Frank McCourt's exit as Dodgers owner is cause for many fans to celebrate. (Danny Moloshok / Associated…)
Let’s party. Let’s make like Kool & the Gang. Let’s throw confetti, imbibe a wee too much, dance until the feet blister, sing lyrics we can’t quite remember.
You are allowed to be gleeful today. Allowed to overreact, overindulge, over whatever you want.
The McCourt era is officially dead.
I was going to put on my little sailor cap and run down the street and kiss a nurse, but the wife is funny about things like that. Maybe we could invite Hank Williams Jr. over, and just ask that he skip the political commentary.
Twenty years after riots broke out in the streets of Los Angeles, there is reason to take to them again in celebration. The darkest chapter in Dodgers’ history is over.
For the moment we can forget all our very real questions and concerns about Guggenheim Baseball Management, and just go all happy feet. Smile until it hurts. Relish a fresh beginning and the exit from the team of Frank and Jamie McCourt.
Maybe the new guys won’t prove any better, though I’m liking the odds. Maybe nothing changes, or in some dark alternate universe, they actually get worse. Maybe a giant asteroid is about to hit the Earth and Bruce Willis is nowhere to be found.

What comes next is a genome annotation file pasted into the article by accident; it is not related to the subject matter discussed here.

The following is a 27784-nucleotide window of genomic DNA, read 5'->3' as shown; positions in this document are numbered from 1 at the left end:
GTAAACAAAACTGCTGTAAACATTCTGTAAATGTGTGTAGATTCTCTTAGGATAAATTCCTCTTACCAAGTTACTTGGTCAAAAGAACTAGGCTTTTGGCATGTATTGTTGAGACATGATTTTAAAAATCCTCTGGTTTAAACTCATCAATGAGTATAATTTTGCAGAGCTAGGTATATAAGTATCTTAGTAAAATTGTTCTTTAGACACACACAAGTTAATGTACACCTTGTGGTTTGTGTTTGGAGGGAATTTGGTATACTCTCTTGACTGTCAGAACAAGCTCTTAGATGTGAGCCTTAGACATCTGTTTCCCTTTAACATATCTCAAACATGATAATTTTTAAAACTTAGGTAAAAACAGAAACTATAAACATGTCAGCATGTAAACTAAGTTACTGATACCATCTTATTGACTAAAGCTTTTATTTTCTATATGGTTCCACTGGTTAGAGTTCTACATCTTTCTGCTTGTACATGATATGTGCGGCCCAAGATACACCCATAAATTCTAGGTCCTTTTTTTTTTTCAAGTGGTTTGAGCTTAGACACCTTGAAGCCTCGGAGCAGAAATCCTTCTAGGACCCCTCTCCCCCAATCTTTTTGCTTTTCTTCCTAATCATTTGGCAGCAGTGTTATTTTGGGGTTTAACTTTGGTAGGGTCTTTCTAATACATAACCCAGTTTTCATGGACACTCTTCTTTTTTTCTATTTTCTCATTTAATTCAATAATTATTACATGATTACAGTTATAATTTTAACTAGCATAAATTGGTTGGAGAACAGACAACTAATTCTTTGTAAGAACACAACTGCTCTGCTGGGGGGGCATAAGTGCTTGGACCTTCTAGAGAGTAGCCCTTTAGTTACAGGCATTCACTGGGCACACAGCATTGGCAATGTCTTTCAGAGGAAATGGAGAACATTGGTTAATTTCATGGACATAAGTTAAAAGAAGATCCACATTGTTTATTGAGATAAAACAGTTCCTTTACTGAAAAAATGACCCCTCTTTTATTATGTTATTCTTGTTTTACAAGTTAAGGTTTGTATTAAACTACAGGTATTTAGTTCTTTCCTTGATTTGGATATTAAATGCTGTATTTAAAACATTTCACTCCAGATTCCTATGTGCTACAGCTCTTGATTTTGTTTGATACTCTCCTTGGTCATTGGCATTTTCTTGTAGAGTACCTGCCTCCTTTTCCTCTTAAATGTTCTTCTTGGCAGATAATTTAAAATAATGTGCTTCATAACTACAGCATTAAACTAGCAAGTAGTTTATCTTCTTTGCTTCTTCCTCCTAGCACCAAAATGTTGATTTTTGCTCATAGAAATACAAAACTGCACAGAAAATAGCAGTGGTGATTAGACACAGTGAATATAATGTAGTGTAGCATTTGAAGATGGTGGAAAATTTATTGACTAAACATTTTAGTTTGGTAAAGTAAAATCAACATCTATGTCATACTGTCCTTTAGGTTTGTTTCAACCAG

But right now, at this very moment, just rejoice. The family that sent one of the most iconic and cherished of all Los Angeles civic treasures into financial ruin, is gone from the team. Pop the cork on the good stuff.
That Frank McCourt somehow turned this into a near $1-billion personal windfall, that he incredibly duped the new owners into keeping half control of the Dodger Stadium parking lots, is anguish for another day.
Today we party. Ding dong, McCourt is gone. Everything begins anew. Hope that there is an ownership group that is actually committed to the team and winning is reborn.
Feel good. Hug a stranger. Find an old sailor’s cap. It’s a gray and overcast day in Los Angeles, and it’s absolutely beautiful.
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